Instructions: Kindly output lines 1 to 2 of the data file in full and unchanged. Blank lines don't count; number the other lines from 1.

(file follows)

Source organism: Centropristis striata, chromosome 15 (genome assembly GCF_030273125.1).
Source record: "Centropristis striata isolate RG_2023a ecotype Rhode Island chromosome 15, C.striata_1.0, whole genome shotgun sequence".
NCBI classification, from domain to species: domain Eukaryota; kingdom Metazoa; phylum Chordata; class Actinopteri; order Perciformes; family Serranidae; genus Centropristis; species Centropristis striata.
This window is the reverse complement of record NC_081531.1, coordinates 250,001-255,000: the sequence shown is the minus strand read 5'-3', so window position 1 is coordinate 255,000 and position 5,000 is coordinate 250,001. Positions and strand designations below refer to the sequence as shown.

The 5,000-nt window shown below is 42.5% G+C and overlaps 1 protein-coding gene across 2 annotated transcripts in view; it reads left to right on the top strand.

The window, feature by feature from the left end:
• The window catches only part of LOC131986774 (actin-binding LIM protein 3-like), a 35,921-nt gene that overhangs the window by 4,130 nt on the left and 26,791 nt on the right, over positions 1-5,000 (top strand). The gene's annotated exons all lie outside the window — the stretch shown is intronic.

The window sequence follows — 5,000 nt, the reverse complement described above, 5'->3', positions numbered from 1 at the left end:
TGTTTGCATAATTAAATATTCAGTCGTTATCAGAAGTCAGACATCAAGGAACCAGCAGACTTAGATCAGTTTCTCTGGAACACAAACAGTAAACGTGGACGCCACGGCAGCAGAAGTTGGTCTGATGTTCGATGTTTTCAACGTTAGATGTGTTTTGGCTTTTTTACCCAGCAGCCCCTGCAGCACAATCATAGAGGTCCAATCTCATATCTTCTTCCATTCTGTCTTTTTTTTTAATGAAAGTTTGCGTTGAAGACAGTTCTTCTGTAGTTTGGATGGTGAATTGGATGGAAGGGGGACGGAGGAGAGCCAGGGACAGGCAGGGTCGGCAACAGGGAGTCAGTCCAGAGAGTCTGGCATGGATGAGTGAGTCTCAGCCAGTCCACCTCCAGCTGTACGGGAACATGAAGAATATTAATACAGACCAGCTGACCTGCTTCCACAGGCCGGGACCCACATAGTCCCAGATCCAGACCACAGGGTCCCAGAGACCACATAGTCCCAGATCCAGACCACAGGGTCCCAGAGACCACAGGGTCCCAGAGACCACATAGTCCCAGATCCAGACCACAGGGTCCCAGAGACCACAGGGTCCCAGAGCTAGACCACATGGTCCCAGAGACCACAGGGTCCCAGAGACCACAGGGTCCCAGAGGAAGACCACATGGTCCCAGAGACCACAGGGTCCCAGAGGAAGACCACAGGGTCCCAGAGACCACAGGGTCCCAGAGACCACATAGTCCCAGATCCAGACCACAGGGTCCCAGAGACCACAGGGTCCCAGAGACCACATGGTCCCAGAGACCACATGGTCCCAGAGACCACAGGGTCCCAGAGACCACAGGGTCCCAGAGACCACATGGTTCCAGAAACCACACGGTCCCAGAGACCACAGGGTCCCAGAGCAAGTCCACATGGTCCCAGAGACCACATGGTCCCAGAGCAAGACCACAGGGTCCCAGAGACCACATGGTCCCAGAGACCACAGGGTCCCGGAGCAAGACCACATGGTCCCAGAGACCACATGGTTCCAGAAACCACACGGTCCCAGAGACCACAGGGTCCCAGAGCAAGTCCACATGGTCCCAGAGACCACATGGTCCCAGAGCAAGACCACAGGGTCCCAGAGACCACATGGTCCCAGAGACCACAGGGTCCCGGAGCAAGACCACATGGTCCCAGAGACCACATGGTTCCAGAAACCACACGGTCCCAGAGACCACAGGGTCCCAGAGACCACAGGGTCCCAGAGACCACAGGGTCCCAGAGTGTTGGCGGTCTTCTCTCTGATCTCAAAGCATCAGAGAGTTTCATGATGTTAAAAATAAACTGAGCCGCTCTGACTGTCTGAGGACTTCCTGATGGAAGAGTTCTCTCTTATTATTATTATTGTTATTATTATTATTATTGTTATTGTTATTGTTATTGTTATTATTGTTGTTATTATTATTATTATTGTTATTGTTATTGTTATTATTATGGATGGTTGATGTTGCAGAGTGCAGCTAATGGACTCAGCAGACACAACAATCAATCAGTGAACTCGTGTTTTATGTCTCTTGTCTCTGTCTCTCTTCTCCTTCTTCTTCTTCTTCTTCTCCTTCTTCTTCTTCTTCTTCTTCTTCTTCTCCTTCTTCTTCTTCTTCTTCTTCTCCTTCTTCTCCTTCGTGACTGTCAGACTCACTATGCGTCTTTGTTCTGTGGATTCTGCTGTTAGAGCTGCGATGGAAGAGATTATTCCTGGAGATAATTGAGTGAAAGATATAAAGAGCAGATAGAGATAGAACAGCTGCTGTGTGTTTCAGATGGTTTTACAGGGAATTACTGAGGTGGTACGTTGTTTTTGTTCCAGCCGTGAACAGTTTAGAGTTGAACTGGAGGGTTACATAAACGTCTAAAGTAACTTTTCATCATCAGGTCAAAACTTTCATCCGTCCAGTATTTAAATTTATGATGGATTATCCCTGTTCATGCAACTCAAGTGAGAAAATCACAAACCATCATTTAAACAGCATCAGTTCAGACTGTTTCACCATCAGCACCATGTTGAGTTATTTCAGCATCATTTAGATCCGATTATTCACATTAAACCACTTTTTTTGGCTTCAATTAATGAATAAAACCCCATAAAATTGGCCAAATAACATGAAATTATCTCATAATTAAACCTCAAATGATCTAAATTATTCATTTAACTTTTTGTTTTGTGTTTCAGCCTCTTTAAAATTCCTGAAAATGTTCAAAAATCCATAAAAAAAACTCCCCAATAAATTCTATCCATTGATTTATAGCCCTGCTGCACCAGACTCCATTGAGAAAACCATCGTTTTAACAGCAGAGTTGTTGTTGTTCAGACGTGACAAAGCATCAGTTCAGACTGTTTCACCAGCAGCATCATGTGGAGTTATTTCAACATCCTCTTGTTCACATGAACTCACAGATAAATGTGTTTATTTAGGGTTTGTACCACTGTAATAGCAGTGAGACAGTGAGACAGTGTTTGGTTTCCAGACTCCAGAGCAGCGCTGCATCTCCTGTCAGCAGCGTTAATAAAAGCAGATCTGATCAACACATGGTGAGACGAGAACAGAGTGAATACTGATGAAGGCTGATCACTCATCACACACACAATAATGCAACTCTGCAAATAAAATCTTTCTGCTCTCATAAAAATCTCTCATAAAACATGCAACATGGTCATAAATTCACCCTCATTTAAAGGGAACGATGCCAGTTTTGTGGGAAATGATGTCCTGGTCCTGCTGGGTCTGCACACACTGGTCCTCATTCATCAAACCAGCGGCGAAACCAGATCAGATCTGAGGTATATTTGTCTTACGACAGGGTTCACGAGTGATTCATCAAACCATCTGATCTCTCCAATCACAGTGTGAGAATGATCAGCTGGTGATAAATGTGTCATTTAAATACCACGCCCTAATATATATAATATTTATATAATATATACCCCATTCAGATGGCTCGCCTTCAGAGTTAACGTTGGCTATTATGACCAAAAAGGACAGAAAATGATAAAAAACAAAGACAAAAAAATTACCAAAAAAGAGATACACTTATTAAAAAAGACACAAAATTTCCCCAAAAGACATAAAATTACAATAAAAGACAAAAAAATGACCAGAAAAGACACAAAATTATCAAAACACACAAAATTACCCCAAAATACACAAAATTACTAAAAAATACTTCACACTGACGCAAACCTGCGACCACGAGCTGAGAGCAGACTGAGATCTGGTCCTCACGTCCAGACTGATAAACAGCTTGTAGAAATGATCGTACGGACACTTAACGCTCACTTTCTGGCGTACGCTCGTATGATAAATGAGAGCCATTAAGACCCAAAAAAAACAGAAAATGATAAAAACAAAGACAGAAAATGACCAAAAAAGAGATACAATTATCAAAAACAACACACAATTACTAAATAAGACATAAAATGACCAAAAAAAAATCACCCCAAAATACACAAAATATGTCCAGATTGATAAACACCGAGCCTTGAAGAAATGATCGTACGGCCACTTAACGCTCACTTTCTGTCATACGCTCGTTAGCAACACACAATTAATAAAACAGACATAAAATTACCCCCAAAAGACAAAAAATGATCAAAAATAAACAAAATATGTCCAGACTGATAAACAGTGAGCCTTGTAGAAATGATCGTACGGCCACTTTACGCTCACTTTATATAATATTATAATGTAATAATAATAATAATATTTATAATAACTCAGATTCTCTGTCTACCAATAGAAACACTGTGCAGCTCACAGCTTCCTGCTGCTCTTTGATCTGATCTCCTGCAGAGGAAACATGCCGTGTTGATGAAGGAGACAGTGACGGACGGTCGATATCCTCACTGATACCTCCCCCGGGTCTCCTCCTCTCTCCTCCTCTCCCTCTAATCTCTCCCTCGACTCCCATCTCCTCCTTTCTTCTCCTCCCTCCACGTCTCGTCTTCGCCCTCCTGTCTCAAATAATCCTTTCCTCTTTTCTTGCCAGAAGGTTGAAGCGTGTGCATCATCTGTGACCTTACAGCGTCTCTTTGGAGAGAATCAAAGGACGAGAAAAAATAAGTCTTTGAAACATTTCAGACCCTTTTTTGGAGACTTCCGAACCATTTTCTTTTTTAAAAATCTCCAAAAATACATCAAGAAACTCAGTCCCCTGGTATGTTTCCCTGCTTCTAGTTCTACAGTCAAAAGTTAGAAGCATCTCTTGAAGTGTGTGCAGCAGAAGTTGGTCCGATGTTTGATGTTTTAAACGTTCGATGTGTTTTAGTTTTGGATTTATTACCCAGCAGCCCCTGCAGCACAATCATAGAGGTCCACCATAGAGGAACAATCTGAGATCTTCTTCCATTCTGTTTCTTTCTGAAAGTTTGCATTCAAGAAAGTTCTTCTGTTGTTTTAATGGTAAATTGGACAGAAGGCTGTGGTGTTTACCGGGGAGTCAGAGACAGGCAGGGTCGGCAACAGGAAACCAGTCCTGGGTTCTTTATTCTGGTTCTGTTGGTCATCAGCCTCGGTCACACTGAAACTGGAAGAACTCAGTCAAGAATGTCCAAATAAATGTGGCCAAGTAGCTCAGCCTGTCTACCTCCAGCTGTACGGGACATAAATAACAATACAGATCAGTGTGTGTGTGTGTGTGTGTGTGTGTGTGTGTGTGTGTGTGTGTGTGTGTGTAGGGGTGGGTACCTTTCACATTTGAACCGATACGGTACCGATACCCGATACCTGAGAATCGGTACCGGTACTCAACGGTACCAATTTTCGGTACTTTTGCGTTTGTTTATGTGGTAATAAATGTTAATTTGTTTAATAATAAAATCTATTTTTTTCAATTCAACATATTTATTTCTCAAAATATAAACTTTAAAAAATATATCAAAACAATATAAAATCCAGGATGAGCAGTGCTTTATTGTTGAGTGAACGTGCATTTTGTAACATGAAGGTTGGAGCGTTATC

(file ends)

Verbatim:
Source organism: Centropristis striata, chromosome 15 (genome assembly GCF_030273125.1).
Source record: "Centropristis striata isolate RG_2023a ecotype Rhode Island chromosome 15, C.striata_1.0, whole genome shotgun sequence".